Standing up for basic human values – dignity, respect, equity and compassion – is not only a moral duty, it is a business imperative. Societies in which power is abused and whole groups are marginalised are less stable, less predictable, and suffer from lost human potential. Inclusion, empowerment and unity create a far better environment for companies to thrive. A growing number of people, as employees, consumers and citizens, expect their corporate leaders to take a stand.
A system in which too many people feel as though they are not participating, will ultimately rebel against itself.
How we promote Inclusive Societies
Campaigns and advocacy
We champion a just transition to a low-carbon future, which protects the communities at the forefront of the change, whether smallholder farmers in Africa or coal mining communities in the United States. We are active across a range of human rights issues, from striving to end vaccine apartheid to working for the abolition of the death penalty. My wife Kim and I set up the Kilimanjaro Blind Trust to support thousands of visually impaired young people in Africa, and I chair the Valuable 500, which aims to catalyse disability inclusion across the private sector.More on the Valuable 500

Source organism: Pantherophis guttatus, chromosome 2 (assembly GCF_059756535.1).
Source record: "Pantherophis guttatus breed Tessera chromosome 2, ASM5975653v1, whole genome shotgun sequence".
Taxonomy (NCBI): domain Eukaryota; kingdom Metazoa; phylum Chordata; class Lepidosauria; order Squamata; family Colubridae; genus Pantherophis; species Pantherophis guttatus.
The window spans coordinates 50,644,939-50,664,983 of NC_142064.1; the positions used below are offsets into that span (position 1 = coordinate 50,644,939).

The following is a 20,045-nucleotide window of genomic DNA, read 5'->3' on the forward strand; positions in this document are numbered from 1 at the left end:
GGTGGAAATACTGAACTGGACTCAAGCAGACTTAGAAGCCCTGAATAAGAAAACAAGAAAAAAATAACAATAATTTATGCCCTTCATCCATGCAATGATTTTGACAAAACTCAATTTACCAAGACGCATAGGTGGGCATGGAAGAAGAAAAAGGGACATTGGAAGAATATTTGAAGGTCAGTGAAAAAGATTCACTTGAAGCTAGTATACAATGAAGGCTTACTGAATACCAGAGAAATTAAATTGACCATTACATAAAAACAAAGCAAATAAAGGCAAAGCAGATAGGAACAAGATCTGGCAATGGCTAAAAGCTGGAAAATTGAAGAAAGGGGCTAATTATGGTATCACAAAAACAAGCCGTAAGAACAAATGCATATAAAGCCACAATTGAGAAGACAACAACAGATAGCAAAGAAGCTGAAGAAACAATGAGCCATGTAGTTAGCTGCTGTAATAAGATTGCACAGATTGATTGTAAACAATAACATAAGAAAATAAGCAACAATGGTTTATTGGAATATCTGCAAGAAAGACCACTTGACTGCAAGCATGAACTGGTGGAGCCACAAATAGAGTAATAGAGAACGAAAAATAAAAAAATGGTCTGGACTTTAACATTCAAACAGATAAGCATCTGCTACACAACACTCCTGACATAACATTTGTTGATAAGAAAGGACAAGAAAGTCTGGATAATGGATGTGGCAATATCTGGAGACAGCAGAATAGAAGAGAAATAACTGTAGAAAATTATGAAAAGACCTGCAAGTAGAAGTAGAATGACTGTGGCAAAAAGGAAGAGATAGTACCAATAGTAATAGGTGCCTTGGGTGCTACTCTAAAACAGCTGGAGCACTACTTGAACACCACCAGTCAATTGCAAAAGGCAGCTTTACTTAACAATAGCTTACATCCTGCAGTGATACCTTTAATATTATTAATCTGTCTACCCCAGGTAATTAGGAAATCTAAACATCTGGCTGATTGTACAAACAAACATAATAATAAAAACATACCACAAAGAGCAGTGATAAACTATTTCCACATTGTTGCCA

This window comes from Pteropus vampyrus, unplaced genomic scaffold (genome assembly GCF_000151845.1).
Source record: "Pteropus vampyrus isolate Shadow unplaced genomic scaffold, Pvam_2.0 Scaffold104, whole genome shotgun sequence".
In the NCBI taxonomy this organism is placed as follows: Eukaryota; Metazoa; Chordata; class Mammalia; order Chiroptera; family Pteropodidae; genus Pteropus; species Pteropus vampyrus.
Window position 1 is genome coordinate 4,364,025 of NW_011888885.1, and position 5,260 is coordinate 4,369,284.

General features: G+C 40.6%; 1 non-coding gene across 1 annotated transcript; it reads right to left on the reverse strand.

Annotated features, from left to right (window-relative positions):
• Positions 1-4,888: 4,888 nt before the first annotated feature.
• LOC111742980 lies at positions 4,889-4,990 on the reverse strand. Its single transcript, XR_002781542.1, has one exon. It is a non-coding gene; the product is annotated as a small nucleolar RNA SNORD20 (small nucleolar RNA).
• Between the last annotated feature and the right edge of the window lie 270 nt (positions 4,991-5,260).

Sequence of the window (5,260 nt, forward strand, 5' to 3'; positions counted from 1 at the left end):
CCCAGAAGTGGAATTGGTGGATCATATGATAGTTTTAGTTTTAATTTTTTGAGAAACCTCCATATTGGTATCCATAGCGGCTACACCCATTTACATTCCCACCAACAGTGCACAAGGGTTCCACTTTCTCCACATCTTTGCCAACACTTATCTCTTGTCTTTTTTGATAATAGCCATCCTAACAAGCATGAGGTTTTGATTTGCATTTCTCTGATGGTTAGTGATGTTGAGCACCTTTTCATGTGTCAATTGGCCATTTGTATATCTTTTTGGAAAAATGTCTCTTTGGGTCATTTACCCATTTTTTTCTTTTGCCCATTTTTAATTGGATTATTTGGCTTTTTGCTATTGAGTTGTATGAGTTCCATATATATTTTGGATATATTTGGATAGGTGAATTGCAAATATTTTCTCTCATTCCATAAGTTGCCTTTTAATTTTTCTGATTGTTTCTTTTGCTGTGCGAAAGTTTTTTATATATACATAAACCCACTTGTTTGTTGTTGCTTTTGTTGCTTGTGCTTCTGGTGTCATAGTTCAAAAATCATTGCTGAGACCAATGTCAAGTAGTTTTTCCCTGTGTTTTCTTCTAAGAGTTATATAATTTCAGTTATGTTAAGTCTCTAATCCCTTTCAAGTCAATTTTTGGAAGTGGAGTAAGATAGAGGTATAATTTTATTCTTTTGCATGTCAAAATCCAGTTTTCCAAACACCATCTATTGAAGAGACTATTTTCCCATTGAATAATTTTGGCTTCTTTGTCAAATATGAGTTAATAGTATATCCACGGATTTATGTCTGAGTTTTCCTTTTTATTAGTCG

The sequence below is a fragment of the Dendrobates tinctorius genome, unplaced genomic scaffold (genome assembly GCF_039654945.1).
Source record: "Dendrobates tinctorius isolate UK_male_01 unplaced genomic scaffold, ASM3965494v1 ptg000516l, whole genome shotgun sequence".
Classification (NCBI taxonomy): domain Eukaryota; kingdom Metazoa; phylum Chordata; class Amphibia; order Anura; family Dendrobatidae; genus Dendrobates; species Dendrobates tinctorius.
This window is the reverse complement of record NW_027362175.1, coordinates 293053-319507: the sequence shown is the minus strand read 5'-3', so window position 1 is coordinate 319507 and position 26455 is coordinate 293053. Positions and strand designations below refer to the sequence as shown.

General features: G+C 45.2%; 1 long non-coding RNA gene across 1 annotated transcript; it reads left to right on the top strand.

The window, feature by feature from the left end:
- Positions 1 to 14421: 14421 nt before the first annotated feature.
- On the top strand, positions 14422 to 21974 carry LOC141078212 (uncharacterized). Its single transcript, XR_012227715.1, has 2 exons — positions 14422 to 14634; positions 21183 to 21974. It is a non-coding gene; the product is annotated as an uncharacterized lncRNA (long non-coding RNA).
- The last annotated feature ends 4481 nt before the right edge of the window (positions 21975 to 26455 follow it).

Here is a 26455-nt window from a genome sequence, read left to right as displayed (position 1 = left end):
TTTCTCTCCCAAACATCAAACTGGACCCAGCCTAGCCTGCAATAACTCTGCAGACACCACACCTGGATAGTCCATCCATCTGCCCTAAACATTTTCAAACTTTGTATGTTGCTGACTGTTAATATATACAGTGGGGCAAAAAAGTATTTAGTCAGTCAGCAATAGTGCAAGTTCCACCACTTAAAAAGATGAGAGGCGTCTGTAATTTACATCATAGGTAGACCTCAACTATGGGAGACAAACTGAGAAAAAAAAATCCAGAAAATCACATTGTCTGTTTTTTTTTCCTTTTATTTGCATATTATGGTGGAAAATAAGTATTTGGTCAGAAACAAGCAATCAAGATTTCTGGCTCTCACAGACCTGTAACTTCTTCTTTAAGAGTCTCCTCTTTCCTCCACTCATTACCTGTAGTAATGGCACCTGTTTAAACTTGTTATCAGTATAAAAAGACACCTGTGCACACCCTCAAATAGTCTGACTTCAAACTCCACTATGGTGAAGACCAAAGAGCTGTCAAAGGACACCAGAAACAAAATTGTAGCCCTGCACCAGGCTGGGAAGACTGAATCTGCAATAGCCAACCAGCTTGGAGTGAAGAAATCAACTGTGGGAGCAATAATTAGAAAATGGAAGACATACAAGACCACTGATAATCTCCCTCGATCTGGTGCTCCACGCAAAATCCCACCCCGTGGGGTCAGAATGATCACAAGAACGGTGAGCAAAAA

Getting off the sidelines
Speaking up against human rights abuses can be uncomfortable territory for C-Suites, but it is vital for protecting the powerless and taking on the vested interests blocking progress towards a safer and more equitable world. From calling out greenwashing to speaking up against dangerous ideology, business cannot be a silent bystander in the societies which give it life.Read Paul’s newsletter for more
New Climate Economy call to COP27 for Climate Action and Justice
NCE sets out how global leaders can boost growth and resilience for all, by stepping up climate action and solidarity with vulnerable communities